Intel Intel

Manufacturing the manufacturer.

1) Tech manufacturer Intel is spending $6 to $8 billion to expand its facilities, creating 800 new long-term electronic chip production jobs when they are complete. In the short-term, building the projects is expected to employ at least 6,000 construction workers in Oregon and Arizona.

“This is the best day of my career,” Deanna Palm, executive director of the Greater Hillsboro Chamber of Commerce told the Oregonian newspaper after the announcement was made in October. “When you’ve had such a difficult economy, to have something this phenomenal, an announcement of this magnitude, it’s fabulous to be right here, right now in Hillsboro, [Ore.]”

Construction employment was down by more than a third in Oregon over the past three years, as the state lost 37,500 construction jobs, according to the Oregonian. Intel employs 15,000 in Oregon now, more than any other business. Its Oregon payroll and benefits totaled $1.8 billion in 2009, the newspaper reported.

Arizona’s construction job market will also benefit. Two factories there are slated for upgrades. In Oregon, plans call for upgrades of two Hillsboro research factories and the addition of a third in 2013.

The Troops Exponent

More marines are coming, and so are their kith and kin.

2) By the end of 2011 North Carolina’s Eastern Region population is expected to grow by 65,000 new residents, compliments of the U.S. military’s growth in the seven-county region near Jacksonville, N.C. The actual increase in direct employment at Marine Corps Base Camp Lejeune, Marine Corps Air Station Cherry Point, and New River Air Station is expected to include 12,980 marines, sailors, and U.S. Department of Defense civilians. But there’s also a multiplier effect when they are followed by family, friends, and those who move to the area for other jobs created by the increased population.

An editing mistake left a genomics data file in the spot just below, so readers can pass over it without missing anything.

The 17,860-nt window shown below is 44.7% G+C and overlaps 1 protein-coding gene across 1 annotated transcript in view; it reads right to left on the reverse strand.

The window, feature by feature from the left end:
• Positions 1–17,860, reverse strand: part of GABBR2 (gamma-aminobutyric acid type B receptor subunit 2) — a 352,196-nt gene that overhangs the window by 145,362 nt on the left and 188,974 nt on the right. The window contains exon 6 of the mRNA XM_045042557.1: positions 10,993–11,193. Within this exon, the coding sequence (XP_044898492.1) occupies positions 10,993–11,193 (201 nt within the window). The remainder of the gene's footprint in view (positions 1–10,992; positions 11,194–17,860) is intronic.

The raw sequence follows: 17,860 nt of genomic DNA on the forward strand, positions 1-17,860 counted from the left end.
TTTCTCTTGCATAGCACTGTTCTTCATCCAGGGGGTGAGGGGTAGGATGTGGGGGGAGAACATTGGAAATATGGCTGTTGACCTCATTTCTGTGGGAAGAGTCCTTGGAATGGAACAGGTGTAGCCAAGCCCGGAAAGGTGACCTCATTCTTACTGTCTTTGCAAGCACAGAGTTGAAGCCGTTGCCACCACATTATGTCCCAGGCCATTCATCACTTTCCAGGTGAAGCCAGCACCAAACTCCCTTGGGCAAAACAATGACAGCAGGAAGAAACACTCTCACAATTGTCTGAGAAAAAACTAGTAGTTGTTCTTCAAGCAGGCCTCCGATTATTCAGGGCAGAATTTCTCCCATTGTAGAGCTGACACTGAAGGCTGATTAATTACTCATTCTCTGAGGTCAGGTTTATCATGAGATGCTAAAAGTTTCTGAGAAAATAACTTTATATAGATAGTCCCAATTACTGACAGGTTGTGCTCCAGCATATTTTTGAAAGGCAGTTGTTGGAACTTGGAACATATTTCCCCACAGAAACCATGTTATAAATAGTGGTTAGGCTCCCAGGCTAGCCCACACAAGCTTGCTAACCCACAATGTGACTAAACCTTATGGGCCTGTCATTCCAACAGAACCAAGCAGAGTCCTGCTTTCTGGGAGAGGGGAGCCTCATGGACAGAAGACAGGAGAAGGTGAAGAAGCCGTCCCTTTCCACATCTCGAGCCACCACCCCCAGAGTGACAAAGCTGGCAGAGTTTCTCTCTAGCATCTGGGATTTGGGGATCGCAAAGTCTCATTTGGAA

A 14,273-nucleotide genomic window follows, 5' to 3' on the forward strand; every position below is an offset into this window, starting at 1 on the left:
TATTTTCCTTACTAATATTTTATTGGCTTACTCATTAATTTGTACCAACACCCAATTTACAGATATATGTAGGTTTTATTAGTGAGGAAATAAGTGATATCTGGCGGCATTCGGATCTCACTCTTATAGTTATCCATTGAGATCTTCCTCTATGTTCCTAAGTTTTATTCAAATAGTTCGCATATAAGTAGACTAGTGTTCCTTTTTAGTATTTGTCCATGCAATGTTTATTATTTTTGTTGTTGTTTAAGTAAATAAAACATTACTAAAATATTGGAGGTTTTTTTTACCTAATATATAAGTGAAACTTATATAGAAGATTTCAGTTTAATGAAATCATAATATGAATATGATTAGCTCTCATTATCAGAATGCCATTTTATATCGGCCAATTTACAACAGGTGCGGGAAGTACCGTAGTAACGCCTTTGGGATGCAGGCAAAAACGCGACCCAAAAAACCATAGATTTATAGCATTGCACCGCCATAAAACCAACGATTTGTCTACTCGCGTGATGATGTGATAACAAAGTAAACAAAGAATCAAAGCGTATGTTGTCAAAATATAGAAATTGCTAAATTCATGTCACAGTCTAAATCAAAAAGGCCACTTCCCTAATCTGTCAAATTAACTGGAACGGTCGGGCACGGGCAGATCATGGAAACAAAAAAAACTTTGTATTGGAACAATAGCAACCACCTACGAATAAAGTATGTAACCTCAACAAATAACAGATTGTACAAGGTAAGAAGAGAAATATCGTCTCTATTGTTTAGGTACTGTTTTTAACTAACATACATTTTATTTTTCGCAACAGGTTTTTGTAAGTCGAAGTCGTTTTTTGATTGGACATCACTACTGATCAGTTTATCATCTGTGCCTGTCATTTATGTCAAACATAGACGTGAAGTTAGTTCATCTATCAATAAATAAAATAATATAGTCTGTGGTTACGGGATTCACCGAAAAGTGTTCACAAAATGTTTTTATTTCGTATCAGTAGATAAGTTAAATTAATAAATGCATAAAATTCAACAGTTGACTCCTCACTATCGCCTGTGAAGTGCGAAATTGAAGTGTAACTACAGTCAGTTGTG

“No” to No Grow

Florida voters strike down a proposed constitutional amendment.

3) Florida voters overwhelmingly nixed a proposed constitutional amendment in November that would have required every land plan or change to be approved by local voters.

The Florida HBA, local and state government, and chambers of commerce spent years first fighting to keep Amendment 4 off the ballot and then educating voters on its potential impact. They said it would create an expensive and unwieldy development approval process that would deter business from moving to the state.

The amendment’s proponents, led by Florida Hometown Democracy, gave up the fight after 67 percent of the votes were cast against it.

Switched Tracks

Courtesy the California State Railroad Museum

The Railyards in Sacramento has a new owner.

4)The Railyards, a 240-acre infill project in Sacramento, Calif., was bought in a foreclosure sale on the courthouse steps by Inland American Real Estate of Illinois. Inland already held several mortgages on the land that was owned by Thomas Enterprises, a troubled Newnan, Ga.–based developer.

After meeting with Inland, Sacramento’s mayor told the Sacramento Bee newspaper that he is confident the new owner will continue with plans to redevelop the former terminus of the Transcontinental Railroad.

The site is slated to include 12,000 mixed-use high-density housing units, a greenbelt, shopping, restaurants, a transportation hub, and a possible sports arena.

Port to Growth

Hamilton County funds Port of Greater Cincinnati.

5) In an effort to position the Port of Greater Cincinnati as the region’s leading economic development agency, Hamilton County commissioners voted to give the organization $525,000, the Cincinnati Enquirer reported.

The organization needs the support of the city of Cincinnati as well to keep its doors open. It has asked both the city and the county for $600,000 each, up from their usual $350,000 annual allotment, saying it would run out of operating cash by November 2011 without it.

“Intel makes approximately 10 billion transistors per second. Our factories produce the most advanced computer technology in the world and these investments will create capacity for innovation we haven’t yet imagined.” — Brian Krzanich, Intel senior vice president

News You Can Use Builder, with the help of Hanley Wood Market Intelligence, scans news across the nation each month for interesting, informative, and useful items of interest, choosing a handful of the most significant happenings for this Field Report.

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Learn more about markets featured in this article: Atlanta, GA, Greensboro, NC.